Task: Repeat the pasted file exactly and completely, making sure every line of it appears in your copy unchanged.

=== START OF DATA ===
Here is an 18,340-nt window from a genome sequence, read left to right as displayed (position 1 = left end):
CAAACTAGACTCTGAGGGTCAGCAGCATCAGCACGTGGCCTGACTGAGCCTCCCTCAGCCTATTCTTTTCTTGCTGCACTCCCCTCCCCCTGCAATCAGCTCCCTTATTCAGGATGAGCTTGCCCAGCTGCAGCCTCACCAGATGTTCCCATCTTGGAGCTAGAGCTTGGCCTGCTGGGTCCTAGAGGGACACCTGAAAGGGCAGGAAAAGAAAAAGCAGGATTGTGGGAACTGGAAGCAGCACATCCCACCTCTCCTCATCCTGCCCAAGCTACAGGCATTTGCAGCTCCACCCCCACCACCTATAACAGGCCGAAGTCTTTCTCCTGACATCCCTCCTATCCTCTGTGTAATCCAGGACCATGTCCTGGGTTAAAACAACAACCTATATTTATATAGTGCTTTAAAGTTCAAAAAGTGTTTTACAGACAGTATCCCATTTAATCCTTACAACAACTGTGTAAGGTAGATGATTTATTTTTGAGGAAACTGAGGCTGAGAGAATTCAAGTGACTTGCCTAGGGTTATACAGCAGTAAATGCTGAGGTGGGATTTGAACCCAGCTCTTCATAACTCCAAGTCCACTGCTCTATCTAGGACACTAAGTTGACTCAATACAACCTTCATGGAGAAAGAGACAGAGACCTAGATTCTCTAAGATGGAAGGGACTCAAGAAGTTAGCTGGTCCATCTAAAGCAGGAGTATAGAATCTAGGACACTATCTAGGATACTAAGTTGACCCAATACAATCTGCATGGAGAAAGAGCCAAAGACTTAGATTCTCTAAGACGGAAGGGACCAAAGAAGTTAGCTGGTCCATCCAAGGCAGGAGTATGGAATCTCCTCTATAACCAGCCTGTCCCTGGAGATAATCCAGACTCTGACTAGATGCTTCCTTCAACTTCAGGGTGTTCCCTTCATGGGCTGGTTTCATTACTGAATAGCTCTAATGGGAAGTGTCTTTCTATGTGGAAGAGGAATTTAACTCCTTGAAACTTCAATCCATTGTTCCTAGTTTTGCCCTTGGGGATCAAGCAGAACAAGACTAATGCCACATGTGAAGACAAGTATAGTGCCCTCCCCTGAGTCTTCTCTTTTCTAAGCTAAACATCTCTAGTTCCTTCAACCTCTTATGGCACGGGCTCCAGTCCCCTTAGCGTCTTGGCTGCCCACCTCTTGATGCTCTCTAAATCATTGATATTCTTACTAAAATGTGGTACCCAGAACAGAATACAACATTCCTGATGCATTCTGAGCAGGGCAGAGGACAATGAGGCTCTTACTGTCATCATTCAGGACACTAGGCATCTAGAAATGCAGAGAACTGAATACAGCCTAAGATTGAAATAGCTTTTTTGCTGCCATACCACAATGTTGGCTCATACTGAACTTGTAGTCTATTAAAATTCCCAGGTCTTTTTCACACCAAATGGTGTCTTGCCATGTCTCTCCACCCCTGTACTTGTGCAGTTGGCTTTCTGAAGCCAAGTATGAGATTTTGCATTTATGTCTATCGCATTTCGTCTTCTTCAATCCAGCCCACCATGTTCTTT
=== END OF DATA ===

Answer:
Here is an 18,340-nt window from a genome sequence, read left to right as displayed (position 1 = left end):
CAAACTAGACTCTGAGGGTCAGCAGCATCAGCACGTGGCCTGACTGAGCCTCCCTCAGCCTATTCTTTTCTTGCTGCACTCCCCTCCCCCTGCAATCAGCTCCCTTATTCAGGATGAGCTTGCCCAGCTGCAGCCTCACCAGATGTTCCCATCTTGGAGCTAGAGCTTGGCCTGCTGGGTCCTAGAGGGACACCTGAAAGGGCAGGAAAAGAAAAAGCAGGATTGTGGGAACTGGAAGCAGCACATCCCACCTCTCCTCATCCTGCCCAAGCTACAGGCATTTGCAGCTCCACCCCCACCACCTATAACAGGCCGAAGTCTTTCTCCTGACATCCCTCCTATCCTCTGTGTAATCCAGGACCATGTCCTGGGTTAAAACAACAACCTATATTTATATAGTGCTTTAAAGTTCAAAAAGTGTTTTACAGACAGTATCCCATTTAATCCTTACAACAACTGTGTAAGGTAGATGATTTATTTTTGAGGAAACTGAGGCTGAGAGAATTCAAGTGACTTGCCTAGGGTTATACAGCAGTAAATGCTGAGGTGGGATTTGAACCCAGCTCTTCATAACTCCAAGTCCACTGCTCTATCTAGGACACTAAGTTGACTCAATACAACCTTCATGGAGAAAGAGACAGAGACCTAGATTCTCTAAGATGGAAGGGACTCAAGAAGTTAGCTGGTCCATCTAAAGCAGGAGTATAGAATCTAGGACACTATCTAGGATACTAAGTTGACCCAATACAATCTGCATGGAGAAAGAGCCAAAGACTTAGATTCTCTAAGACGGAAGGGACCAAAGAAGTTAGCTGGTCCATCCAAGGCAGGAGTATGGAATCTCCTCTATAACCAGCCTGTCCCTGGAGATAATCCAGACTCTGACTAGATGCTTCCTTCAACTTCAGGGTGTTCCCTTCATGGGCTGGTTTCATTACTGAATAGCTCTAATGGGAAGTGTCTTTCTATGTGGAAGAGGAATTTAACTCCTTGAAACTTCAATCCATTGTTCCTAGTTTTGCCCTTGGGGATCAAGCAGAACAAGACTAATGCCACATGTGAAGACAAGTATAGTGCCCTCCCCTGAGTCTTCTCTTTTCTAAGCTAAACATCTCTAGTTCCTTCAACCTCTTATGGCACGGGCTCCAGTCCCCTTAGCGTCTTGGCTGCCCACCTCTTGATGCTCTCTAAATCATTGATATTCTTACTAAAATGTGGTACCCAGAACAGAATACAACATTCCTGATGCATTCTGAGCAGGGCAGAGGACAATGAGGCTCTTACTGTCATCATTCAGGACACTAGGCATCTAGAAATGCAGAGAACTGAATACAGCCTAAGATTGAAATAGCTTTTTTGCTGCCATACCACAATGTTGGCTCATACTGAACTTGTAGTCTATTAAAATTCCCAGGTCTTTTTCACACCAAATGGTGTCTTGCCATGTCTCTCCACCCCTGTACTTGTGCAGTTGGCTTTCTGAAGCCAAGTATGAGATTTTGCATTTATGTCTATCGCATTTCGTCTTCTTCAATCCAGCCCACCATGTTCTTT